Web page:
After a chaotic February, I too would like to hide away in retirement like our protagonist in Shannon Chakraborty’s The Adventures of Amina Al-Sirafi. But that is where our similarities end. Unlike Amina al-Sirafi, I am terrified of the open ocean, yet I decided to follow the storied captain safely from the comfort of my home as she took to the sea for one last adventure.
Amina al-Sirafi is an infamous pirate who savvily schemes across the Indian Ocean. People speak of her in fear and in awe, and the tales about her life are as tall as the mast on her beloved ship, the Marawati. But for ten years, the seas have not seen the legendary woman cresting its waves. al-Sirafi retired and is hiding away in a pile of crumbling ruins, hoping to evade her past and its enemies as she raises her daughter. However, a lifetime career of piracy can’t be put to the sea bed so easily. al-Sirafi is tracked down by a former crewmate’s family member who needs help locating their kidnapped loved one. She reluctantly accepts the call to go on one more adventure, but a lot has changed in a decade and the treacherous seas are becoming even more unpredictable when a new foreign power gets added to the mix.
While I enjoyed The Adventures of Amina Al-Sirafi overall, the first half of the book was the most compelling. Chakraborty does a phenomenal job setting up the story. She mixes the present with intermittent chapters that flashback to al-Sirafi’s piracy days while sprinkling in a mystery around a horrifying event that pushed the captain into retirement. As we dance around al-Sirafi’s past, her present is built around this new journey and the crew she depended on for so long. There was a defining moment when the story changed for me, and it was when al-Sirafi’s adventure takes her away from the supporting characters. Without their banter, shared history, and interactions in sticky situations the story’s tone changed. al-Sirafi and her crew were the life force of the story and it could not be replicated as we spent the second half interacting with new faces.
The book starts off as if al-Sirafi is telling her tale to a scribe. al-Sirafi interrupts her story to curse and tell the scribe to keep the story true to her unique voice, and the scribe pops in with short chapters of their own to provide background or supplementary information for the tale. While the short chapters continue throughout the rest of the book, the side conversations with the scribe stop at one point. I can see in hindsight why Chakraborty made this narrative choice, but I found it distracting and uncompelling in the moment and I wish it had been integrated more seamlessly from the start. It’s another reason why the first and second half of the book feel different. At first, the energy of the book feels like we’ve all gathered around to listen to al-Sirafi recount her adventures, but when the interruptions with the scribe cease it makes the reader become an active participant. It’s nothing that prevented me from enjoying the story, but it’s a noticeable shift.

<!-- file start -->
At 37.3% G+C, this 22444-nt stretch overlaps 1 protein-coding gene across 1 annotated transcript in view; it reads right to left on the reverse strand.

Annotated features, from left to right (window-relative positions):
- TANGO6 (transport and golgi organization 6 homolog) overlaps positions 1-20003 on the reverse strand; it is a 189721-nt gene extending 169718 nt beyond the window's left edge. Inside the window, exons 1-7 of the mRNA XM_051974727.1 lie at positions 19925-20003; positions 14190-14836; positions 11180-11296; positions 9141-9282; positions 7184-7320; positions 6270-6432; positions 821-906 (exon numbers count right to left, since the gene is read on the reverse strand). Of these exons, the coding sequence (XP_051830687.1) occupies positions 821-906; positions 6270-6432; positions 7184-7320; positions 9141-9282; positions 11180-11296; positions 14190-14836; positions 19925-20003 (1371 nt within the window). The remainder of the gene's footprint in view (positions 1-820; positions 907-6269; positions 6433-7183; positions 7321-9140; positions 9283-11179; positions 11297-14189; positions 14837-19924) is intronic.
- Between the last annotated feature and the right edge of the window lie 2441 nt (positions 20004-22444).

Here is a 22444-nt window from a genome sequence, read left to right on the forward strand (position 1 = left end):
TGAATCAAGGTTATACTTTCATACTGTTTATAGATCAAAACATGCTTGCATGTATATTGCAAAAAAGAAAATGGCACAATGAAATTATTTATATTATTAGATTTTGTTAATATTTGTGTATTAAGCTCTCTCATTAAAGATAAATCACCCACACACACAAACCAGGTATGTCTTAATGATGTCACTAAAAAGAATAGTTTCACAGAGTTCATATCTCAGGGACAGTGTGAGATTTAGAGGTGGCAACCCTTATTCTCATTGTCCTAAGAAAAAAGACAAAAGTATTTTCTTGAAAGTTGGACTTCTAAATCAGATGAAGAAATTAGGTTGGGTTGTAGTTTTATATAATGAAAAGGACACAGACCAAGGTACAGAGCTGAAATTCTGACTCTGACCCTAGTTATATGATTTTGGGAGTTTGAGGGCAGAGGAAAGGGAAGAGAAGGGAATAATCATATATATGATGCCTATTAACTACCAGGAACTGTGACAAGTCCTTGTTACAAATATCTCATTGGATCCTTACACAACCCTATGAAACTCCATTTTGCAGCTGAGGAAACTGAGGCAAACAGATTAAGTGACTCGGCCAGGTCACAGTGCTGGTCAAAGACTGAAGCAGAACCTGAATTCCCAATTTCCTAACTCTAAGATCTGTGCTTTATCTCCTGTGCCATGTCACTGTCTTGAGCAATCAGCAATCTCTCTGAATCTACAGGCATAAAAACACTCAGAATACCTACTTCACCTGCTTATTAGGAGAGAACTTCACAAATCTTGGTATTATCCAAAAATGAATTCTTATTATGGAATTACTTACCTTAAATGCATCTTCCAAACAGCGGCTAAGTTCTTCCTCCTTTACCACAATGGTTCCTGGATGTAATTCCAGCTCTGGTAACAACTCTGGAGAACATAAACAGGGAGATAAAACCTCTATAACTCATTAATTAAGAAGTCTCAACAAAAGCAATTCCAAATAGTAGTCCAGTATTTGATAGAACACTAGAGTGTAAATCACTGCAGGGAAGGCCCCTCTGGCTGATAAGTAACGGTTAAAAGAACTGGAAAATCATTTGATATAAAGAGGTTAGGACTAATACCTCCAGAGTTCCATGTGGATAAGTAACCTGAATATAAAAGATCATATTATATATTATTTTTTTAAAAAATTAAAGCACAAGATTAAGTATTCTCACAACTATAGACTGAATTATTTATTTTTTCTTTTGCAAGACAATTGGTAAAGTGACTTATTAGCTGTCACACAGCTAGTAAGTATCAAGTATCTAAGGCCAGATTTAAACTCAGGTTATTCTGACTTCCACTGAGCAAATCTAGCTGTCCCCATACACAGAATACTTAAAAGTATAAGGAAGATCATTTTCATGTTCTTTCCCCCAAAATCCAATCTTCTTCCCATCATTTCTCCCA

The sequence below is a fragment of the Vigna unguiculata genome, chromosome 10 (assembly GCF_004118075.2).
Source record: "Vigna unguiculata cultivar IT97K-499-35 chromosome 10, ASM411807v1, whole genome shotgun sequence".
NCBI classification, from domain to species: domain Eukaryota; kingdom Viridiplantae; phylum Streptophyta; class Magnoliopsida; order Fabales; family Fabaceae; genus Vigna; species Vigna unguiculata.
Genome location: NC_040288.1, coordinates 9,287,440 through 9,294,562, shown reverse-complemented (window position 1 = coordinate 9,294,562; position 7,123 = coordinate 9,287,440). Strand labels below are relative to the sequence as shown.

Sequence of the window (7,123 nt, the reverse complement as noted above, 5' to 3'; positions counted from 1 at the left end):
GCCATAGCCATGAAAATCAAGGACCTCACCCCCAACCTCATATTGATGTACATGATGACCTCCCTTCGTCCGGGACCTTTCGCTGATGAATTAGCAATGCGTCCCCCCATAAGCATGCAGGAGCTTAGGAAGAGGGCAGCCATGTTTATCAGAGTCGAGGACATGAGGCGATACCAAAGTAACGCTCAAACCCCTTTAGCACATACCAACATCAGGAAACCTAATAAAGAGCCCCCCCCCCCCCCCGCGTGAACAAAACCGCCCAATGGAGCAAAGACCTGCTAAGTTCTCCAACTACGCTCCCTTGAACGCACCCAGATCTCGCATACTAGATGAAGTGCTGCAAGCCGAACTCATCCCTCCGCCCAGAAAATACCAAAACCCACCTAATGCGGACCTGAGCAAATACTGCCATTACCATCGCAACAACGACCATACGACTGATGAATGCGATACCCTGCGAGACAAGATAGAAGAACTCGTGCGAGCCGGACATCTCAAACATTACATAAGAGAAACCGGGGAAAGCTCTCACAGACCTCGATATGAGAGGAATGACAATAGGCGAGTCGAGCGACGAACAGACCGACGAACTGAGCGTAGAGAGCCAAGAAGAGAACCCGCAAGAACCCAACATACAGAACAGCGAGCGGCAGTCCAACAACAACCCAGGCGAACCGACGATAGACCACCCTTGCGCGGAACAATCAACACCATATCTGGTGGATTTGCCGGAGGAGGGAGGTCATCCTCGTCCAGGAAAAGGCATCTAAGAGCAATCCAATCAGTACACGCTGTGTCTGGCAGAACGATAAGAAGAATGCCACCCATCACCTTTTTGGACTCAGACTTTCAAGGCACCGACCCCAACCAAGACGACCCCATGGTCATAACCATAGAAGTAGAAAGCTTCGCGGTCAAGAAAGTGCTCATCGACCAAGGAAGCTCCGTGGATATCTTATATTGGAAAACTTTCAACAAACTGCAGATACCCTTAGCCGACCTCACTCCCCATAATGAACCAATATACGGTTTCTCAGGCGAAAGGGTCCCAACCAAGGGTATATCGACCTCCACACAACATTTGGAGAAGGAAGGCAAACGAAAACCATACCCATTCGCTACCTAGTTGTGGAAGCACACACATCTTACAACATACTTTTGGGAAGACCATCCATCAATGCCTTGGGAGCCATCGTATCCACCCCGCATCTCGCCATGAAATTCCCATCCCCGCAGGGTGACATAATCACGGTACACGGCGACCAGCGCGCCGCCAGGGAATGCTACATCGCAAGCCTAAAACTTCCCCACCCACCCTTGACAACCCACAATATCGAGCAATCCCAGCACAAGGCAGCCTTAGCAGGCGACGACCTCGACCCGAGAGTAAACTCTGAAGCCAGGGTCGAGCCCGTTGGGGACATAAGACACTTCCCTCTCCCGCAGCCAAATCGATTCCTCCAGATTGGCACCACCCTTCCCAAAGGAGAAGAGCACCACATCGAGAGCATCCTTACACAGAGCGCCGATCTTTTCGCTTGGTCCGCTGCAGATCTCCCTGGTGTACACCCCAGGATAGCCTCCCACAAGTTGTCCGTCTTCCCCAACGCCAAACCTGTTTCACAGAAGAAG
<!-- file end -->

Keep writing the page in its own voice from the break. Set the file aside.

This may be a fantasy adventure story, but Chakraborty explores some of the challenges of motherhood, and the balancing act of mothers who have both dreams for their children and conflicting aspirations for themselves. al-Sirafi contains multitudes, struggling to balance the parts of her that is a mother with the parts that are an explorer, two worlds that are at odds when she wants to keep her daughter in a safe, stable environment. It’s the reason she’s so hesitant to take on the new job, but she also feels alive when she’s on the sea. While al-Sirafi’s doubts, fears, and feelings about her role as a mother surface throughout the story, I didn’t find the theme fully realized. Once al-Sirafi is on her adventure it’s all pirate life all the time, and she didn’t spend much time evolving. Her daughter is like the elephant seal in the room that lets al-Sirafi miss home without putting any effort into reflecting on how she wants to resolve both roles as a pirate and mother.
Despite how the story shifted in the second half, I did enjoy most of my time aboard the Marawati. The bombastic energy of the first half gives you the momentum you need to coast through the calm waters of the second half of the story. Our captain was a fierce yet tired badass who had a lot of IDGAF energy that I know many of you will appreciate. There is fun to be had in The Adventures of Amina Al-Sirafi, and if you’re curious, set sail and see where it takes you.
Rating: The Adventures of Amina Al-Sirafi – 6.5/10
I received an ARC of this book in exchange for an unbiased review. The thoughts on this story are my own.